Announcing the 2017 Windjammer Days Street Parade Grand Marshals
The Blake Family back row - Gary, Joe, Neil,
front - the late Virgina and Fred Blake
photo courtesy of the Boothbay Register
Each year, the Windjammer Days Street Parade kicks off the procession with a Grand Marshal. A respected tradition, this person is chosen for their strong character, sense of community, and their kindness toward others. This year there are three.
The "Blake Boys" as everyone knows them - Joe, Neil, and Gary were born and raised on Hodgdon Island in Boothbay, Maine. Today, they all still live in pretty close proximity to each other. Joe and his wife Brenda live on Barter's Island, Neil and his wife Sheila on Hodgdon's Island, and Gary and his wife Cathy at Boothbay Center.
Their father, Fred Blake, established Blake's Boatyard over in West Harbor back in 1951. The three boys spent every school vacation and summer working along side him in the Boatyard. In 1961, Fred purchased what is now known as Pier One from Gulf Oil. The three boys again worked along side their dad selling fuel, boats, and motors, as well as parking cars for boaters, many of them Squirrel Island residents. They sold Boston Whalers, Makos, Grady Whites, MFG boats, and Johnson Outboard motors. They even rented little Boston Whalers. Gary's daughter, Amy Blake Goodwin, along with her husband Dusty, who are managing the Boatyard these days shared, "To this day, I have customers who come in and tell me that they bought their first boat from Freddy and the boys back in the 60s. It's really neat to hear those old stories." In 1973, Fred and the boys moved all the operations back to West Harbor. Their uncle Percy Barter who helped run the West Harbor yard would often tease them, "You said you were just going over to town one day, and you didn't come back for 12 years."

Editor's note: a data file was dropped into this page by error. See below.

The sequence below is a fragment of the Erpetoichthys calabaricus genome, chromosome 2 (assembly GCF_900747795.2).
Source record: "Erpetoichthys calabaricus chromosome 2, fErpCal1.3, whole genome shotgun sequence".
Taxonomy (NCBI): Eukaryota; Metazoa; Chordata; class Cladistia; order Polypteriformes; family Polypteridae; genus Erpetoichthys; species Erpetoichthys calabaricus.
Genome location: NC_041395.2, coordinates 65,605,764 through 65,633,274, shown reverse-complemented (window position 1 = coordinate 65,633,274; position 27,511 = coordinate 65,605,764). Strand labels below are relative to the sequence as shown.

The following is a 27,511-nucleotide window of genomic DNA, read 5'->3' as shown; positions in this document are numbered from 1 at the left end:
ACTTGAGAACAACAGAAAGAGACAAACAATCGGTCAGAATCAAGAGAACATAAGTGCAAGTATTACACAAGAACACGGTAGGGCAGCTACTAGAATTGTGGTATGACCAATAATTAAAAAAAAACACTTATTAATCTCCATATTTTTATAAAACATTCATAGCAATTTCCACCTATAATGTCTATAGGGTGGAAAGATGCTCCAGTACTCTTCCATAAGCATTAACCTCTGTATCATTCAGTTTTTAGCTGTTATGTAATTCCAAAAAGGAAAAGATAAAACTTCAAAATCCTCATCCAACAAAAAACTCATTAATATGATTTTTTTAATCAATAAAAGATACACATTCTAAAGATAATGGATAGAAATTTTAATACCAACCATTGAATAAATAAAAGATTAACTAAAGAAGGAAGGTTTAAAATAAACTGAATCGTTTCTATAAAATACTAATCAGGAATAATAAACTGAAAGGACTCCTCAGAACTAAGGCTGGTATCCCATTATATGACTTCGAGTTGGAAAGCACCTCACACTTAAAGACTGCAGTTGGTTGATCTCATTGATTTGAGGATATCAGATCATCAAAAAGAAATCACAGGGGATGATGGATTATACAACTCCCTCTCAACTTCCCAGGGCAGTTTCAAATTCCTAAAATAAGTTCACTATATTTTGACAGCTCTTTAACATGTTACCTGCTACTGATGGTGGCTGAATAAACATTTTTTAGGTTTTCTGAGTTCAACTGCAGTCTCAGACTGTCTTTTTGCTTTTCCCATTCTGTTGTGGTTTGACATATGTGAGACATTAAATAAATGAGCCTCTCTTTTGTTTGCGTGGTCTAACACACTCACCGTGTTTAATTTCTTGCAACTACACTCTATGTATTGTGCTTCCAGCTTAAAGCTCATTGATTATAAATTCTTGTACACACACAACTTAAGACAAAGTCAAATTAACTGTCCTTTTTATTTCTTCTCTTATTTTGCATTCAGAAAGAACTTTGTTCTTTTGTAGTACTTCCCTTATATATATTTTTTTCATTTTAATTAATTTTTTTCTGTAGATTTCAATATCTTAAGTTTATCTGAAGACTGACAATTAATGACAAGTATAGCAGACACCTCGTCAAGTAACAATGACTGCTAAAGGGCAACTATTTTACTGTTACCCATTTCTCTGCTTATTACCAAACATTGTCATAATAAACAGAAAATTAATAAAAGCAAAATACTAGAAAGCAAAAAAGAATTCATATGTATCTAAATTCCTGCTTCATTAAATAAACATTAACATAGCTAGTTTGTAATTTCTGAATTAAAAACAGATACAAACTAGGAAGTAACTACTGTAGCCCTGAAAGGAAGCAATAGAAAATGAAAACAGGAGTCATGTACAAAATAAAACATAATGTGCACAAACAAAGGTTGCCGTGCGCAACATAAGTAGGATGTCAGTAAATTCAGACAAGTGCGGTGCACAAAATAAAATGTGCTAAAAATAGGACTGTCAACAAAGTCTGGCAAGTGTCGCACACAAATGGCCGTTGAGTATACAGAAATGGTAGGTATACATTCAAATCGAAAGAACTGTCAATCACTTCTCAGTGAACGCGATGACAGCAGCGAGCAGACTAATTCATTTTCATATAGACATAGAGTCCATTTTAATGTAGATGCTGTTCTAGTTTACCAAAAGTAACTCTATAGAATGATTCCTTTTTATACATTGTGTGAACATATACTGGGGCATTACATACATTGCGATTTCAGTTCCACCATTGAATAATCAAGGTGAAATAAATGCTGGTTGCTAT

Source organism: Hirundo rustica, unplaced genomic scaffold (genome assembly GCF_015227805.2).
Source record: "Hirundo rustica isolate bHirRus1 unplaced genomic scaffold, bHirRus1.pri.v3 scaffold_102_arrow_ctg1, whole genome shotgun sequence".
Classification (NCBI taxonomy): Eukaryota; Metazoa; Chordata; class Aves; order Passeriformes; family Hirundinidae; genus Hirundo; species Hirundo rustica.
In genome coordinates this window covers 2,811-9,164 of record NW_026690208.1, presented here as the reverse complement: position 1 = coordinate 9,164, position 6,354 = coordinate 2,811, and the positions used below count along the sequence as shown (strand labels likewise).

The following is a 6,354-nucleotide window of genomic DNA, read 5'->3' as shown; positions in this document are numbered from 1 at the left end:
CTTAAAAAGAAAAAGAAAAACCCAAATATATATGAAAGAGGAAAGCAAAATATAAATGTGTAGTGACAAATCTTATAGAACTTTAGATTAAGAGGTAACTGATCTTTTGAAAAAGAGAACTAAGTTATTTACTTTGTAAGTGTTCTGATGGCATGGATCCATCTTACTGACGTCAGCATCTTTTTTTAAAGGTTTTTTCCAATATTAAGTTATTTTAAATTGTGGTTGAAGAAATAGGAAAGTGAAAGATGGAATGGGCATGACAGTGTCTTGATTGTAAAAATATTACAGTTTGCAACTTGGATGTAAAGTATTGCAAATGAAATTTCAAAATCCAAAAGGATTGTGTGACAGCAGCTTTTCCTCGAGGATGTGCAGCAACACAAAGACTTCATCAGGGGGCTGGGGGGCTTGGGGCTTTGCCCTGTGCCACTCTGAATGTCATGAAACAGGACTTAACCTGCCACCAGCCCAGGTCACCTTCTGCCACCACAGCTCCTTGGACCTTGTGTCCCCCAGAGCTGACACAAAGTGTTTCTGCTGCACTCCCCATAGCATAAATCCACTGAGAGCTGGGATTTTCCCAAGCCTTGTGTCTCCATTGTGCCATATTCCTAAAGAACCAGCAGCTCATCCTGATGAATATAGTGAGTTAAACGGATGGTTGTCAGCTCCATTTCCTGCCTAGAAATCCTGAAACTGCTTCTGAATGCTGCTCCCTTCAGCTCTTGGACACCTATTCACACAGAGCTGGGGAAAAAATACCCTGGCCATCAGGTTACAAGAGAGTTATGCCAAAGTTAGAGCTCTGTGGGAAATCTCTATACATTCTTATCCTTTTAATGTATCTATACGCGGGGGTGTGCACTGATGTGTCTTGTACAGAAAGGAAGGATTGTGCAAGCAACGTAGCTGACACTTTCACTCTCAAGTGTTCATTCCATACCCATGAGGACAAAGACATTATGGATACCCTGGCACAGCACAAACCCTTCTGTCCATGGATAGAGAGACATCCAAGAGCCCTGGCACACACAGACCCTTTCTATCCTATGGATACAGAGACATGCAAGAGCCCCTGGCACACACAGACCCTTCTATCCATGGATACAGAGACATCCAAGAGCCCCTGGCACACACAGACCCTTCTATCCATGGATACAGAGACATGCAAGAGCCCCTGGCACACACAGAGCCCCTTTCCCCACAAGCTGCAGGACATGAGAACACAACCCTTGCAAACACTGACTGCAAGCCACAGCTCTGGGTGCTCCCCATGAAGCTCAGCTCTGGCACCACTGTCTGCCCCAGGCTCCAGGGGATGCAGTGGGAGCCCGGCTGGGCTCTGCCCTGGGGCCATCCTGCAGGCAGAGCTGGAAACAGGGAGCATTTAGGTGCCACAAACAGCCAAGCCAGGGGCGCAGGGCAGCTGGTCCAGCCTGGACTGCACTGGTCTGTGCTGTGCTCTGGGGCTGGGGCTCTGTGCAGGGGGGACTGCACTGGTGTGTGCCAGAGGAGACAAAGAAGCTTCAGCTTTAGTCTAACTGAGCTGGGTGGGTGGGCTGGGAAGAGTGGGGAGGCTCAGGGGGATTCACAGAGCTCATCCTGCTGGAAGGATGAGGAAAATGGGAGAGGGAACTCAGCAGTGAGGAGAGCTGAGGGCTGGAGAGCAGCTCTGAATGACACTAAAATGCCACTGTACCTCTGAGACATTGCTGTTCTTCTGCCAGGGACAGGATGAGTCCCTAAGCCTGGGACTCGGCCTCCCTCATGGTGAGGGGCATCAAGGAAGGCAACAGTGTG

The Blake Brothers - Neil, Gary, and Joe
Despite working together nearly every day of their lives, the Blake Boys remain close friends even choosing to spend a lot of their free time together. Many nights they would leave the boatyard to shower and change just to meet up again for dinner. Family dinners were very important to the Blake brothers. They still are today, though the family has grown so big with kids and grandchildren, it can be hard to get everyone together as often. "A favorite family tradition to kick off the summer season," says Amy, "is our annual Father's Day dinner at Rocktide. Every year when I would call Mary Lou for a reservation, she would laugh and ask 'How many this year?' The last Father's Day celebration before my Grandfather Fred passed away, we managed to all sit together under that neat old train overlooking beautiful Boothbay Harbor. It was a table for 22."